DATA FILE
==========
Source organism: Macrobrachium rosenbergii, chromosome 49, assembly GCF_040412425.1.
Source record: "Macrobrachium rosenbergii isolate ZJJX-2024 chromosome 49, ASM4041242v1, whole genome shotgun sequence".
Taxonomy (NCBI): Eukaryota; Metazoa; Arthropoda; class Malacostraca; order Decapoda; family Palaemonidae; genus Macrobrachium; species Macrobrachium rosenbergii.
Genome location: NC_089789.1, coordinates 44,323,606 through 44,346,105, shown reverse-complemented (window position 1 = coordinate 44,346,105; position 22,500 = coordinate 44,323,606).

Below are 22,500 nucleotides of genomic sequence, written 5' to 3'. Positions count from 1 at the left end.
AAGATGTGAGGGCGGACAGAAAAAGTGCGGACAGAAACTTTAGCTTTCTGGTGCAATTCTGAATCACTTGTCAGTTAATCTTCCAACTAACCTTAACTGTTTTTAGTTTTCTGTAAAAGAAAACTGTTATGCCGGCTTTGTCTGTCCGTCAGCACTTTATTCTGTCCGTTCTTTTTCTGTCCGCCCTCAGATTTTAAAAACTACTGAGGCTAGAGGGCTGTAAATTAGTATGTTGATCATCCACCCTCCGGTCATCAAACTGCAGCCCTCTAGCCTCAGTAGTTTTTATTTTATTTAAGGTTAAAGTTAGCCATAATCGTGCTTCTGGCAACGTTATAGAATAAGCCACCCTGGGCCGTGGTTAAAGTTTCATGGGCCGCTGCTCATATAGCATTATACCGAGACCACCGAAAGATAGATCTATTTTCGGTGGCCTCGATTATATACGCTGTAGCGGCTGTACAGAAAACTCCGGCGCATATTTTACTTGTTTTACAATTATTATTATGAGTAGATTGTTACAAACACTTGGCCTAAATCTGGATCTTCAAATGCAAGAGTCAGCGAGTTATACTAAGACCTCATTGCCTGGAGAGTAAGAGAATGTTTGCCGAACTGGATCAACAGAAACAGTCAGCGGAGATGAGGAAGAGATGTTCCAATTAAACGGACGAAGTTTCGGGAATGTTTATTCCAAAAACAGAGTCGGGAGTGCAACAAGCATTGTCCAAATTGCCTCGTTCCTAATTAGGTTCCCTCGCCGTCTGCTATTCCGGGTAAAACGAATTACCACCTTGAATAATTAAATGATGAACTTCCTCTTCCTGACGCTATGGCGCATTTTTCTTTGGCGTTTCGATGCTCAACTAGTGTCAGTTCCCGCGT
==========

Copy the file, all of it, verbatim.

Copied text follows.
Source organism: Macrobrachium rosenbergii, chromosome 49, assembly GCF_040412425.1.
Source record: "Macrobrachium rosenbergii isolate ZJJX-2024 chromosome 49, ASM4041242v1, whole genome shotgun sequence".
Taxonomy (NCBI): Eukaryota; Metazoa; Arthropoda; class Malacostraca; order Decapoda; family Palaemonidae; genus Macrobrachium; species Macrobrachium rosenbergii.
Genome location: NC_089789.1, coordinates 44,323,606 through 44,346,105, shown reverse-complemented (window position 1 = coordinate 44,346,105; position 22,500 = coordinate 44,323,606).

Below are 22,500 nucleotides of genomic sequence, written 5' to 3'. Positions count from 1 at the left end.
AAGATGTGAGGGCGGACAGAAAAAGTGCGGACAGAAACTTTAGCTTTCTGGTGCAATTCTGAATCACTTGTCAGTTAATCTTCCAACTAACCTTAACTGTTTTTAGTTTTCTGTAAAAGAAAACTGTTATGCCGGCTTTGTCTGTCCGTCAGCACTTTATTCTGTCCGTTCTTTTTCTGTCCGCCCTCAGATTTTAAAAACTACTGAGGCTAGAGGGCTGTAAATTAGTATGTTGATCATCCACCCTCCGGTCATCAAACTGCAGCCCTCTAGCCTCAGTAGTTTTTATTTTATTTAAGGTTAAAGTTAGCCATAATCGTGCTTCTGGCAACGTTATAGAATAAGCCACCCTGGGCCGTGGTTAAAGTTTCATGGGCCGCTGCTCATATAGCATTATACCGAGACCACCGAAAGATAGATCTATTTTCGGTGGCCTCGATTATATACGCTGTAGCGGCTGTACAGAAAACTCCGGCGCATATTTTACTTGTTTTACAATTATTATTATGAGTAGATTGTTACAAACACTTGGCCTAAATCTGGATCTTCAAATGCAAGAGTCAGCGAGTTATACTAAGACCTCATTGCCTGGAGAGTAAGAGAATGTTTGCCGAACTGGATCAACAGAAACAGTCAGCGGAGATGAGGAAGAGATGTTCCAATTAAACGGACGAAGTTTCGGGAATGTTTATTCCAAAAACAGAGTCGGGAGTGCAACAAGCATTGTCCAAATTGCCTCGTTCCTAATTAGGTTCCCTCGCCGTCTGCTATTCCGGGTAAAACGAATTACCACCTTGAATAATTAAATGATGAACTTCCTCTTCCTGACGCTATGGCGCATTTTTCTTTGGCGTTTCGATGCTCAACTAGTGTCAGTTCCCGCGT